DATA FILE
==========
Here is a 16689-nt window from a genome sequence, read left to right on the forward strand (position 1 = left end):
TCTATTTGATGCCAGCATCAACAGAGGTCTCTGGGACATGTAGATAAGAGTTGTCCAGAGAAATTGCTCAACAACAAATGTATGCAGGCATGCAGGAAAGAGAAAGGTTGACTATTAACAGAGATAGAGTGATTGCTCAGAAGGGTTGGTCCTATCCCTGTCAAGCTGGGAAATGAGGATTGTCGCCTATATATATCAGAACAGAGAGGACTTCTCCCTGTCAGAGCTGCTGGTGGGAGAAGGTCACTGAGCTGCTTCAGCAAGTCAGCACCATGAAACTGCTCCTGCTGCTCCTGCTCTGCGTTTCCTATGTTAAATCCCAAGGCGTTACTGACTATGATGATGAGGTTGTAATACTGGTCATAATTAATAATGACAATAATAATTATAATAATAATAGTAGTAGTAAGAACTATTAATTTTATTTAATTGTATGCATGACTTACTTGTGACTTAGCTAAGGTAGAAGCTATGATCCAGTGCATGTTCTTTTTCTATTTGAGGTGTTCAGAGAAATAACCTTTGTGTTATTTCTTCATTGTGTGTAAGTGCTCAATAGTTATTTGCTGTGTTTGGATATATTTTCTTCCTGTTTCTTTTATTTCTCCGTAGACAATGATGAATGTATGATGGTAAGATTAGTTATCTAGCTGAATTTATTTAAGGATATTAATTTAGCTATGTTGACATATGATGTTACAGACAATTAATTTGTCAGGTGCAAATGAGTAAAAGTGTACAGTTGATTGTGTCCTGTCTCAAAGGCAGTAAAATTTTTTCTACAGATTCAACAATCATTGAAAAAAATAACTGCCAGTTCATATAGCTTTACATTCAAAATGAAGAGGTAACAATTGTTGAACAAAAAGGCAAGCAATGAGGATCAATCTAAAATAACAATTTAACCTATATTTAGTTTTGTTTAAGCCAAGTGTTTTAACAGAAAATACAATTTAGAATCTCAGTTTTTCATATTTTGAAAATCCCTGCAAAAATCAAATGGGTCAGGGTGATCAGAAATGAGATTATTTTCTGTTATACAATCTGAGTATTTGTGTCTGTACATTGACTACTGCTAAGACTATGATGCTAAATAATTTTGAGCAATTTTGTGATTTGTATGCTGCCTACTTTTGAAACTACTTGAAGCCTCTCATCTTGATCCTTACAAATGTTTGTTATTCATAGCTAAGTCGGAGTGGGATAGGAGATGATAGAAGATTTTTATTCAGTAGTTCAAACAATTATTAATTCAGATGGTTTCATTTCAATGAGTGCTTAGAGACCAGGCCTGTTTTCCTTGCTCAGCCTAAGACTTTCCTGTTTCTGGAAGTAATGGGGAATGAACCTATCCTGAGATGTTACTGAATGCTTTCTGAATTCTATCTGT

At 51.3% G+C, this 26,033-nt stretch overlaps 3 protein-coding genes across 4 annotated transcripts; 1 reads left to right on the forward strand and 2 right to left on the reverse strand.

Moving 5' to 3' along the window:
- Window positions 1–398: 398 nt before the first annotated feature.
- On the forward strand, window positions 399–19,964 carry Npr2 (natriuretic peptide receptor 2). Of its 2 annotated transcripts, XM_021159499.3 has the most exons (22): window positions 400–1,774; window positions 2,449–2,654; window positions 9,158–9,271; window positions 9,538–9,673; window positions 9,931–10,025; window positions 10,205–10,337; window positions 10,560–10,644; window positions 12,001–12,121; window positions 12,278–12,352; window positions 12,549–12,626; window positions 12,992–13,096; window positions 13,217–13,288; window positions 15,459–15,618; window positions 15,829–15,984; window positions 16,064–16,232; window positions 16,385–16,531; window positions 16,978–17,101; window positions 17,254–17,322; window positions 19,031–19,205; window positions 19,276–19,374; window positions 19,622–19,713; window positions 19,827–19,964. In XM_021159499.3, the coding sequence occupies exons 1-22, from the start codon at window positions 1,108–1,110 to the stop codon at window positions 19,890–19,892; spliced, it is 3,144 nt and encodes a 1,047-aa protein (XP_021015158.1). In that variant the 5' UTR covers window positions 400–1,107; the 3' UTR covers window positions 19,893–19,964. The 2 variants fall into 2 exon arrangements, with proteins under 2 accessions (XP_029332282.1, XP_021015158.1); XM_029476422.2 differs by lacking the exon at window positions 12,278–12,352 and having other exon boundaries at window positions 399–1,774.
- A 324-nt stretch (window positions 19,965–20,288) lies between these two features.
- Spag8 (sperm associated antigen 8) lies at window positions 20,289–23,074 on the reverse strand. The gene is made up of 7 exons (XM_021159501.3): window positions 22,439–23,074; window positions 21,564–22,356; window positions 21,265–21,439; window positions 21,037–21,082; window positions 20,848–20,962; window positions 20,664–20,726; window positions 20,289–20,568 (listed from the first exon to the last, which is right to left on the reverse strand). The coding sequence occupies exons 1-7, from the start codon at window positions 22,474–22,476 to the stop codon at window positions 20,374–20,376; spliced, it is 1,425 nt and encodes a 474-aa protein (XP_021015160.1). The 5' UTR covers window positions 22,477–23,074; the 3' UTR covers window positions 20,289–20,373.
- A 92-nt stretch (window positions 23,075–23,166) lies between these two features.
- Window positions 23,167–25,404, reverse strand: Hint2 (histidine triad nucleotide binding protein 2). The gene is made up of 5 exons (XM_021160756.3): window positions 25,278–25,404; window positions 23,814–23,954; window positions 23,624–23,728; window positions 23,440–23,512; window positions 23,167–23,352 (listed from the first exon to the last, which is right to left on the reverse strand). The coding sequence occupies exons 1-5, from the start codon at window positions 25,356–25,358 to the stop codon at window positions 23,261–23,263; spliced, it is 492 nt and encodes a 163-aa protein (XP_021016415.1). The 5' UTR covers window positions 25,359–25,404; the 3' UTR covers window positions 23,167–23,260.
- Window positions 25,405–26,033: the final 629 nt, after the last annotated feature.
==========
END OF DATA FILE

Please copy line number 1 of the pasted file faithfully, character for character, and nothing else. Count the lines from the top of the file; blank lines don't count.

Here is a 16689-nt window from a genome sequence, read left to right on the forward strand (position 1 = left end):